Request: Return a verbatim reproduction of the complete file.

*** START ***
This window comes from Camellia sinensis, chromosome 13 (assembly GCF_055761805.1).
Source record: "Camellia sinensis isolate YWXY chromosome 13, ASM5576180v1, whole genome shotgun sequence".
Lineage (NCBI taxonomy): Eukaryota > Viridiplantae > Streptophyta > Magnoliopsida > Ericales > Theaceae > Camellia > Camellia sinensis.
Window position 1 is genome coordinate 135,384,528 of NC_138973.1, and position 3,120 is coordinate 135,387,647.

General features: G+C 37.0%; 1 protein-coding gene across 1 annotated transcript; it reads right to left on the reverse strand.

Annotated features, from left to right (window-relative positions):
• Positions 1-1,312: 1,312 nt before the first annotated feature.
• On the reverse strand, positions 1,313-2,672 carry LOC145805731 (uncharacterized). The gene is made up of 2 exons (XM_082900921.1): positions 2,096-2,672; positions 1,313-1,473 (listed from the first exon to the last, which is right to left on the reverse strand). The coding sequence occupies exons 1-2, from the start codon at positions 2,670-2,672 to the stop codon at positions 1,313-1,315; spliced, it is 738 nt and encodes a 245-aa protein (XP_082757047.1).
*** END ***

This window comes from Camellia sinensis, chromosome 13 (assembly GCF_055761805.1).
Source record: "Camellia sinensis isolate YWXY chromosome 13, ASM5576180v1, whole genome shotgun sequence".
Lineage (NCBI taxonomy): Eukaryota > Viridiplantae > Streptophyta > Magnoliopsida > Ericales > Theaceae > Camellia > Camellia sinensis.
Window position 1 is genome coordinate 135,384,528 of NC_138973.1, and position 3,120 is coordinate 135,387,647.

General features: G+C 37.0%; 1 protein-coding gene across 1 annotated transcript; it reads right to left on the reverse strand.

Annotated features, from left to right (window-relative positions):
• Positions 1-1,312: 1,312 nt before the first annotated feature.
• On the reverse strand, positions 1,313-2,672 carry LOC145805731 (uncharacterized). The gene is made up of 2 exons (XM_082900921.1): positions 2,096-2,672; positions 1,313-1,473 (listed from the first exon to the last, which is right to left on the reverse strand). The coding sequence occupies exons 1-2, from the start codon at positions 2,670-2,672 to the stop codon at positions 1,313-1,315; spliced, it is 738 nt and encodes a 245-aa protein (XP_082757047.1).